The Other Side of the Bridge


360 pages
ISBN 0-676-97746-4
DDC C813'.54





Reviewed by Naomi Brun

Naomi Brun is a librarian assistant in Communications and Community
Development at the Hamilton Public Library and a book reviewer for the
Hamilton Spectator.


Mary Lawson’s first novel, Crow Lake (2002), told the story of four
children whose parents were tragically killed in a car crash. Praised
for the beauty of its narrative voice, the book focused on that one
event as the pivotal moment in the lives of each of those four children.
Because of that accident, three of the four children chose to remain in
Struan, their remote northern village; the one who left suffered
overwhelmingly from both separation anxiety and guilt.

In this, her second novel, Lawson continues to focus on the aftermath
of isolated dramatic events. However, her attention shifts away from one
central family to the community of Struan at large. A teenage boy, tired
of being duped by his slick younger brother, ignores a serious cry for
help on a suspension bridge. An urban woman, stranded in the Ontario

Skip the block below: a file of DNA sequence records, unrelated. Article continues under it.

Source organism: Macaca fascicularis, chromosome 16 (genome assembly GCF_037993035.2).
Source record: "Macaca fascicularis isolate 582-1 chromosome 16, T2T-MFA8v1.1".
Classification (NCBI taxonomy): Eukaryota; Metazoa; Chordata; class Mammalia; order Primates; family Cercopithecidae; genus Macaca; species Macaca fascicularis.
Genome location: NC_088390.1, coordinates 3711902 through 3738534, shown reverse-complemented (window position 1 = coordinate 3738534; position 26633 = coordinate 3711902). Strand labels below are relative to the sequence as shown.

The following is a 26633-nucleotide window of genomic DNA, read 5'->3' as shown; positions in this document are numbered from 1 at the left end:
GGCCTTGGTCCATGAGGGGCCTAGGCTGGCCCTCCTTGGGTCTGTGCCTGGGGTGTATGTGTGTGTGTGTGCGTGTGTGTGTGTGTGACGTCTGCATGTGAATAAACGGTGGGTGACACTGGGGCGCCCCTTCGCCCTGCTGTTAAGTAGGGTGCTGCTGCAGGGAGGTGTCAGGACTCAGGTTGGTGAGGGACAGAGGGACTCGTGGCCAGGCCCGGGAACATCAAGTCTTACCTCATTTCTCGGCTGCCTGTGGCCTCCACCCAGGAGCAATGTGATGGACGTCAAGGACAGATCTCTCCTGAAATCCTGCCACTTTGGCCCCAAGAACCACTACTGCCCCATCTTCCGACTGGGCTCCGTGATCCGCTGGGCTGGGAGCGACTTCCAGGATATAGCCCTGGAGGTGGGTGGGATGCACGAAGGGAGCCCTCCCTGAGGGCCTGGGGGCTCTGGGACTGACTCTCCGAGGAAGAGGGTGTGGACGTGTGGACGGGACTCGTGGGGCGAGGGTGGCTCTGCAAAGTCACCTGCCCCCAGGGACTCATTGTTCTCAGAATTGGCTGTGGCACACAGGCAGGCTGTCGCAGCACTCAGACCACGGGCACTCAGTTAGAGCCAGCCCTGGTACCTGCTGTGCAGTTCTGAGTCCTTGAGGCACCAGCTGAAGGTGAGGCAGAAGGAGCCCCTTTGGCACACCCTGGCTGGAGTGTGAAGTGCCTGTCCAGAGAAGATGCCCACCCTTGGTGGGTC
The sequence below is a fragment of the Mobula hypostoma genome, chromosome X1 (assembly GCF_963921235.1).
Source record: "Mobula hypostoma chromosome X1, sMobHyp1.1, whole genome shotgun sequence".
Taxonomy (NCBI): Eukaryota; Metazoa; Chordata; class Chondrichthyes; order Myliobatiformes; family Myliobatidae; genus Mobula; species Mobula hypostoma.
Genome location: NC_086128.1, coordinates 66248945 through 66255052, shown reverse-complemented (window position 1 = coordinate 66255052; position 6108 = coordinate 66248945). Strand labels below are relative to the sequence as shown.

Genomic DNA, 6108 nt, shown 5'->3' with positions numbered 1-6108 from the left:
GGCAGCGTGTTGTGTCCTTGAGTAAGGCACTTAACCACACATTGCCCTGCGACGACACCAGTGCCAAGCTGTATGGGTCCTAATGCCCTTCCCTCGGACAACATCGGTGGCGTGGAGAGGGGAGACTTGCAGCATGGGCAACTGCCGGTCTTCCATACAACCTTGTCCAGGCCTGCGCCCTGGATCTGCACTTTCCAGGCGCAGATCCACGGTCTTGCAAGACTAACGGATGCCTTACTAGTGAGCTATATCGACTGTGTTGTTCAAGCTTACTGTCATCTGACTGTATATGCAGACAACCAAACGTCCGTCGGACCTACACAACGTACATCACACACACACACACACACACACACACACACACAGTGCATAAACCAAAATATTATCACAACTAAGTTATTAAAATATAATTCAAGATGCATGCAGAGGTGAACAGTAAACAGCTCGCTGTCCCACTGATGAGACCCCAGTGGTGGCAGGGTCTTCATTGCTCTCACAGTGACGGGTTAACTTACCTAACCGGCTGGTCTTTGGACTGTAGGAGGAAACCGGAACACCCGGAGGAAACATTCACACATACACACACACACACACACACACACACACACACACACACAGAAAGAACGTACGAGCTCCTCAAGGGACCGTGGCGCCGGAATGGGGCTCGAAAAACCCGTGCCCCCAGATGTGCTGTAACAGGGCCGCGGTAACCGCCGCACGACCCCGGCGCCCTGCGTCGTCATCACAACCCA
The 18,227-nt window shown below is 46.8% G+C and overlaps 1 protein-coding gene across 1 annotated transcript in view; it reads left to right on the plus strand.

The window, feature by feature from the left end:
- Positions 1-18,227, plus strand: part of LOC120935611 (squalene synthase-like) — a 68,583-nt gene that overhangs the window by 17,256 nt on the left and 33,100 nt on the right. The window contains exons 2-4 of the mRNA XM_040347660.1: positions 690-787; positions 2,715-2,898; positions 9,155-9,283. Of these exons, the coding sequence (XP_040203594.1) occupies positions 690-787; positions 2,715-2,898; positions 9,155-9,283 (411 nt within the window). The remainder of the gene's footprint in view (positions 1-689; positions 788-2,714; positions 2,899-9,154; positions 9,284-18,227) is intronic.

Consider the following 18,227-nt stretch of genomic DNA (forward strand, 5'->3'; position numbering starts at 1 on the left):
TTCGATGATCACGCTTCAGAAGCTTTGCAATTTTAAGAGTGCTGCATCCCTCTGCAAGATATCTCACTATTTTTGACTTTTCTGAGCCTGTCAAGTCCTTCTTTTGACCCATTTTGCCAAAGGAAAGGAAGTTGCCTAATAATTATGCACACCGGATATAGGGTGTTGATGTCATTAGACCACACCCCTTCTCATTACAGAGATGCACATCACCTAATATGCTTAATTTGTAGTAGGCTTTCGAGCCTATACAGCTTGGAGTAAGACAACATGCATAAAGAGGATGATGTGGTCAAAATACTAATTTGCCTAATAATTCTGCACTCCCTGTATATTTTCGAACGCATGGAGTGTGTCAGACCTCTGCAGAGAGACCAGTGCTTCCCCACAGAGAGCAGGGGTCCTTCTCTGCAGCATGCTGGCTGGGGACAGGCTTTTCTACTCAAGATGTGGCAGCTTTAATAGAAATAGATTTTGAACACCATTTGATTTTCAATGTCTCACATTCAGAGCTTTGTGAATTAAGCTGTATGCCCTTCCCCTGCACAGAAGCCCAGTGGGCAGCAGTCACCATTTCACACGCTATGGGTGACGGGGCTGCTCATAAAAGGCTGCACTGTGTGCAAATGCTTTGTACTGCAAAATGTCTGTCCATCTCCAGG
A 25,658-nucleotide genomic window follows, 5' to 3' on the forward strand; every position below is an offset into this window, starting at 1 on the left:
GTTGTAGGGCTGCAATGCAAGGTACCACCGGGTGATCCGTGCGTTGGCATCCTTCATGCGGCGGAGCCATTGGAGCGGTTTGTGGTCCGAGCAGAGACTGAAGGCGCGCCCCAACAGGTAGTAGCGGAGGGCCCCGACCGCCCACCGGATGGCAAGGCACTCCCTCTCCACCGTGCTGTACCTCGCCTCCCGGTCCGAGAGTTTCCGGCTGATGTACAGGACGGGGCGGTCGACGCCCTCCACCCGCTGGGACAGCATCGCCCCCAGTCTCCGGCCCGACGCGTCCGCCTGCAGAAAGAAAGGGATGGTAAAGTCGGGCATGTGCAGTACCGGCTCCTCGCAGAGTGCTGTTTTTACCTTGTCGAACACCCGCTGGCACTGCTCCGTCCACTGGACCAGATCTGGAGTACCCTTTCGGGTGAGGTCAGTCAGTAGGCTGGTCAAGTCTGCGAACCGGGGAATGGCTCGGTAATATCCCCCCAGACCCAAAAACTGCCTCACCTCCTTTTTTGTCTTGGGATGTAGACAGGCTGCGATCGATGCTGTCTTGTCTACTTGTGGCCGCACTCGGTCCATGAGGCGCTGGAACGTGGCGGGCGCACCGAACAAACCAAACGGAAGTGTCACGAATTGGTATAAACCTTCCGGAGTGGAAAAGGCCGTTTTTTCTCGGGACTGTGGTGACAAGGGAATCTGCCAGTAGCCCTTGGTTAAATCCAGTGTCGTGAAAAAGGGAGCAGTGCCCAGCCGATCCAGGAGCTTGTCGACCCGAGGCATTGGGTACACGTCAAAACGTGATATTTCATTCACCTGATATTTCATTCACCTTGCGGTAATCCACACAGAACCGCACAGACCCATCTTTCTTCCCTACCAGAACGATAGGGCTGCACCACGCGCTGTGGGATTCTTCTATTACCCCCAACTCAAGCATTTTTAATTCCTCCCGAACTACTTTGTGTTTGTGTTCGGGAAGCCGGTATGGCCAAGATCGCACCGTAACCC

wilderness, abandons her son to his well-meaning but depressed father.

A friendless, scared girl, new to the area, falls for a charming but
untrustworthy boy. These scenarios may appear trivial to outsiders, but
they have devastating consequences for those involved.

The Other Side of the Bridge tells what happens after the story is
supposedly over. For Lawson, after the prankster falls, after the mother
leaves, after the girl makes an unlikely match is where the real story
lies. That is where characters struggle with unbearable truths, learn
resilience, and find a way to weave dross into gold.

Lawson’s writing is exquisite in its understated grace. In fact, her
voice is a mere suggestive whisper, which allows the reader to more
easily slip into the hearts and minds of the novel’s central


Lawson, Mary., “The Other Side of the Bridge,” Canadian Book Review Annual Online, accessed February 21, 2024,